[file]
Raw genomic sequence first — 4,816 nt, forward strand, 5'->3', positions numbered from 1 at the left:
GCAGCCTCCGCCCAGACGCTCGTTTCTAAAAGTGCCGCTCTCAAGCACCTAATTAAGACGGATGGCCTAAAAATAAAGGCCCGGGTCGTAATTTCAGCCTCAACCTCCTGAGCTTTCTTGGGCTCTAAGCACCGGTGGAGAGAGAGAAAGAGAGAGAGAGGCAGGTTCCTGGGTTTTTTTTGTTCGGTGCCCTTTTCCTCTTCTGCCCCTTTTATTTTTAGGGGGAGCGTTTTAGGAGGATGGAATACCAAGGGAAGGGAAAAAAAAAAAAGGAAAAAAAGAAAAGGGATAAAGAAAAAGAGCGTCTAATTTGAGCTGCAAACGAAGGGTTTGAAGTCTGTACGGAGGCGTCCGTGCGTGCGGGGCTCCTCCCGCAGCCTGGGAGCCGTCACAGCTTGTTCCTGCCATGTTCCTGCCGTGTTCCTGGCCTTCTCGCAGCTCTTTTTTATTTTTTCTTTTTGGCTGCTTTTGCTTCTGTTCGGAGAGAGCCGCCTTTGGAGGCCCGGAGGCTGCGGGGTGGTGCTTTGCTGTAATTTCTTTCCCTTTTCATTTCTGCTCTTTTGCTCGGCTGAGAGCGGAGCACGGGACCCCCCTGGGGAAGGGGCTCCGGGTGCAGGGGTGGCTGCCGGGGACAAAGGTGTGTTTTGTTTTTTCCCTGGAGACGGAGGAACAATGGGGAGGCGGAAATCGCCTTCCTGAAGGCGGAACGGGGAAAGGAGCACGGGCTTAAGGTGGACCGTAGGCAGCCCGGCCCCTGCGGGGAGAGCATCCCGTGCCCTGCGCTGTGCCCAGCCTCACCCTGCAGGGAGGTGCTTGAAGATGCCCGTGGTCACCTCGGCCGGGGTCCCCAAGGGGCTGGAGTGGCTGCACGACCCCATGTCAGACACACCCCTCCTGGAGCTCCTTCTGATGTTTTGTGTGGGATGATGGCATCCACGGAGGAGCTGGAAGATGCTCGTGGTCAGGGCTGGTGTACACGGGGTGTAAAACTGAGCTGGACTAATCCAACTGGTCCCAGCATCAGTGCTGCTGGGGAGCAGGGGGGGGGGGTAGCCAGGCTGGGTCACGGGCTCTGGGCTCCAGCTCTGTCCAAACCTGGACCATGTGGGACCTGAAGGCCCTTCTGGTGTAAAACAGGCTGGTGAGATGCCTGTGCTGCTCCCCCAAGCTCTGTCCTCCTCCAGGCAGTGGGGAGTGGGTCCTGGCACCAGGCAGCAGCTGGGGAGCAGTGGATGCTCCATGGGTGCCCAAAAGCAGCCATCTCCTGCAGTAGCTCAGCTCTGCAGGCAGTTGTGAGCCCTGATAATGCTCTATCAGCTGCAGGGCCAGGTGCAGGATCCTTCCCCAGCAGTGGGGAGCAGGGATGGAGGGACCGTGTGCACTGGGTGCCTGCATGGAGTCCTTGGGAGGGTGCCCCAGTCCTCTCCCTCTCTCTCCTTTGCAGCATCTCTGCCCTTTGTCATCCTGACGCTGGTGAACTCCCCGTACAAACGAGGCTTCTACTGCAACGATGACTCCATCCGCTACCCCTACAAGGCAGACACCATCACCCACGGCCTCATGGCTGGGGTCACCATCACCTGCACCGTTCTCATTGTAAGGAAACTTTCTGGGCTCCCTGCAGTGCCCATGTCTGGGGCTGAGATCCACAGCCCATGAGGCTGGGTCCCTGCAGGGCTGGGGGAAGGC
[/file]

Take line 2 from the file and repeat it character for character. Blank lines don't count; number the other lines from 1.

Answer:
GCAGCCTCCGCCCAGACGCTCGTTTCTAAAAGTGCCGCTCTCAAGCACCTAATTAAGACGGATGGCCTAAAAATAAAGGCCCGGGTCGTAATTTCAGCCTCAACCTCCTGAGCTTTCTTGGGCTCTAAGCACCGGTGGAGAGAGAGAAAGAGAGAGAGAGGCAGGTTCCTGGGTTTTTTTTGTTCGGTGCCCTTTTCCTCTTCTGCCCCTTTTATTTTTAGGGGGAGCGTTTTAGGAGGATGGAATACCAAGGGAAGGGAAAAAAAAAAAAGGAAAAAAAGAAAAGGGATAAAGAAAAAGAGCGTCTAATTTGAGCTGCAAACGAAGGGTTTGAAGTCTGTACGGAGGCGTCCGTGCGTGCGGGGCTCCTCCCGCAGCCTGGGAGCCGTCACAGCTTGTTCCTGCCATGTTCCTGCCGTGTTCCTGGCCTTCTCGCAGCTCTTTTTTATTTTTTCTTTTTGGCTGCTTTTGCTTCTGTTCGGAGAGAGCCGCCTTTGGAGGCCCGGAGGCTGCGGGGTGGTGCTTTGCTGTAATTTCTTTCCCTTTTCATTTCTGCTCTTTTGCTCGGCTGAGAGCGGAGCACGGGACCCCCCTGGGGAAGGGGCTCCGGGTGCAGGGGTGGCTGCCGGGGACAAAGGTGTGTTTTGTTTTTTCCCTGGAGACGGAGGAACAATGGGGAGGCGGAAATCGCCTTCCTGAAGGCGGAACGGGGAAAGGAGCACGGGCTTAAGGTGGACCGTAGGCAGCCCGGCCCCTGCGGGGAGAGCATCCCGTGCCCTGCGCTGTGCCCAGCCTCACCCTGCAGGGAGGTGCTTGAAGATGCCCGTGGTCACCTCGGCCGGGGTCCCCAAGGGGCTGGAGTGGCTGCACGACCCCATGTCAGACACACCCCTCCTGGAGCTCCTTCTGATGTTTTGTGTGGGATGATGGCATCCACGGAGGAGCTGGAAGATGCTCGTGGTCAGGGCTGGTGTACACGGGGTGTAAAACTGAGCTGGACTAATCCAACTGGTCCCAGCATCAGTGCTGCTGGGGAGCAGGGGGGGGGGGTAGCCAGGCTGGGTCACGGGCTCTGGGCTCCAGCTCTGTCCAAACCTGGACCATGTGGGACCTGAAGGCCCTTCTGGTGTAAAACAGGCTGGTGAGATGCCTGTGCTGCTCCCCCAAGCTCTGTCCTCCTCCAGGCAGTGGGGAGTGGGTCCTGGCACCAGGCAGCAGCTGGGGAGCAGTGGATGCTCCATGGGTGCCCAAAAGCAGCCATCTCCTGCAGTAGCTCAGCTCTGCAGGCAGTTGTGAGCCCTGATAATGCTCTATCAGCTGCAGGGCCAGGTGCAGGATCCTTCCCCAGCAGTGGGGAGCAGGGATGGAGGGACCGTGTGCACTGGGTGCCTGCATGGAGTCCTTGGGAGGGTGCCCCAGTCCTCTCCCTCTCTCTCCTTTGCAGCATCTCTGCCCTTTGTCATCCTGACGCTGGTGAACTCCCCGTACAAACGAGGCTTCTACTGCAACGATGACTCCATCCGCTACCCCTACAAGGCAGACACCATCACCCACGGCCTCATGGCTGGGGTCACCATCACCTGCACCGTTCTCATTGTAAGGAAACTTTCTGGGCTCCCTGCAGTGCCCATGTCTGGGGCTGAGATCCACAGCCCATGAGGCTGGGTCCCTGCAGGGCTGGGGGAAGGC